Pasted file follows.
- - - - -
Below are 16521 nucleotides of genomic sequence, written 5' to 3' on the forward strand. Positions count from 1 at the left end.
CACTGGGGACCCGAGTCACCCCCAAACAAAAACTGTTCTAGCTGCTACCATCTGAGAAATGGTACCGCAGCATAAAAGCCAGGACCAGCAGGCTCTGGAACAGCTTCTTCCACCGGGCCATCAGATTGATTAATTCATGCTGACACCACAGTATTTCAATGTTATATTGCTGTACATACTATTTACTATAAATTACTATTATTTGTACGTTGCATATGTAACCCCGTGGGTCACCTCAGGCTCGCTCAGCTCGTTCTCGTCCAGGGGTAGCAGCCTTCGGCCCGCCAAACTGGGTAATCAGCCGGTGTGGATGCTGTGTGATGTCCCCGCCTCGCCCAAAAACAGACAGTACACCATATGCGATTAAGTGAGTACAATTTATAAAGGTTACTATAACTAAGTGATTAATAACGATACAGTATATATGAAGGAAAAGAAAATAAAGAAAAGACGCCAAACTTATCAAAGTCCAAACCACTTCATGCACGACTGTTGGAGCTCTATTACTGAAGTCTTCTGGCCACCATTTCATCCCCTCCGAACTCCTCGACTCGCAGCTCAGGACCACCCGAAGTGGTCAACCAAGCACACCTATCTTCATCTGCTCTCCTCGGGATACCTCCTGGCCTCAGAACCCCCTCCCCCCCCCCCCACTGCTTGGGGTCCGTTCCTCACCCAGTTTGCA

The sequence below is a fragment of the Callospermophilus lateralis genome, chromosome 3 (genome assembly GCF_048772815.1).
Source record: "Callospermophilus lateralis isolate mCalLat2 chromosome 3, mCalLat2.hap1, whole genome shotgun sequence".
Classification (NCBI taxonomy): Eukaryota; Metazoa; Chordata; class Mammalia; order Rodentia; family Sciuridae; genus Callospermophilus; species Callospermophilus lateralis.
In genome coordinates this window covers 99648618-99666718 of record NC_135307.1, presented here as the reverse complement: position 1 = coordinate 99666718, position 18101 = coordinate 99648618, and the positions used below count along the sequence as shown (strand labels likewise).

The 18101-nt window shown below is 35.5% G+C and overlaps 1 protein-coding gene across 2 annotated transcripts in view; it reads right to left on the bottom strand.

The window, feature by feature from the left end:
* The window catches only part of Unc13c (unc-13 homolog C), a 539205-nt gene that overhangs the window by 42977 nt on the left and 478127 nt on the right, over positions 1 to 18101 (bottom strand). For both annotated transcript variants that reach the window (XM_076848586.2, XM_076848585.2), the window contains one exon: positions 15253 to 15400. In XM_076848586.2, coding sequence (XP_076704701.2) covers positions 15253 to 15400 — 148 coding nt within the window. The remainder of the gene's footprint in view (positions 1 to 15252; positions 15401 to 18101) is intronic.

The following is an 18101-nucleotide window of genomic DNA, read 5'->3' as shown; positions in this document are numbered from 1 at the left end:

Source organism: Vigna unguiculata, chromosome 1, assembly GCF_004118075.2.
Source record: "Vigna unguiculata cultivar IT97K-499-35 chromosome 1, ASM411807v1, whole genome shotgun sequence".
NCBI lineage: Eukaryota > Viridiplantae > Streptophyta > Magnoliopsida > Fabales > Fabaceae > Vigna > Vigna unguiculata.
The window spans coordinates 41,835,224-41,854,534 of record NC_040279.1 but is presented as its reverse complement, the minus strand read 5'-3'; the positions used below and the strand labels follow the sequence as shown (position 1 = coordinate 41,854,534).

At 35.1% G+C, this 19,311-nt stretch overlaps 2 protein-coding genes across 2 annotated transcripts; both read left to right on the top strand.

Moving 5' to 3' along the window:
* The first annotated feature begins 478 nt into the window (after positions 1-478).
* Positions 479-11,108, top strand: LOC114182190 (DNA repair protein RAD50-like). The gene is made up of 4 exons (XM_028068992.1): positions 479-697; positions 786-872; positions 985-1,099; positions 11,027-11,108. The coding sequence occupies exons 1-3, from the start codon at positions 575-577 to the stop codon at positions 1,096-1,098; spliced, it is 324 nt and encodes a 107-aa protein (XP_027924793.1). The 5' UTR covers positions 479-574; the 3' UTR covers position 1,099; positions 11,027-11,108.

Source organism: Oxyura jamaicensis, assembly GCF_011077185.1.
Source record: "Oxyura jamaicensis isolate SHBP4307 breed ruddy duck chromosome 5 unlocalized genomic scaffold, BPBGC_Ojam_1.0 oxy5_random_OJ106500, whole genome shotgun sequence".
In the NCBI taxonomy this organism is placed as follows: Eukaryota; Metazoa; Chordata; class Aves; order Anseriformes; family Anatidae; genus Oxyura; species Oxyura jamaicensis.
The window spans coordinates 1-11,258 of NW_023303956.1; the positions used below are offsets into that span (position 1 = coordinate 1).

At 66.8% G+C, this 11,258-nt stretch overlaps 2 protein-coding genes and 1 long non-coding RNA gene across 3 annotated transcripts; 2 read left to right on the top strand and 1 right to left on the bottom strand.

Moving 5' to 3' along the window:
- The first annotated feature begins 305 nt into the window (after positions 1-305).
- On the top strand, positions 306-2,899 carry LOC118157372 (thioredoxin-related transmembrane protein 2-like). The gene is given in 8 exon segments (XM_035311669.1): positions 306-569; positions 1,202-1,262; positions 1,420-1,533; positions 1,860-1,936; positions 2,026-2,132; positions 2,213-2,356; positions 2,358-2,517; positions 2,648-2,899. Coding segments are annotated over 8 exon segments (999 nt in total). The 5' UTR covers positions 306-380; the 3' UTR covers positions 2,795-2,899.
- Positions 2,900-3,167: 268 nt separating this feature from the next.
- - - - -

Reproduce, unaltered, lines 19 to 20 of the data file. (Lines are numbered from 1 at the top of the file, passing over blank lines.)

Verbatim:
Source organism: Oxyura jamaicensis, assembly GCF_011077185.1.
Source record: "Oxyura jamaicensis isolate SHBP4307 breed ruddy duck chromosome 5 unlocalized genomic scaffold, BPBGC_Ojam_1.0 oxy5_random_OJ106500, whole genome shotgun sequence".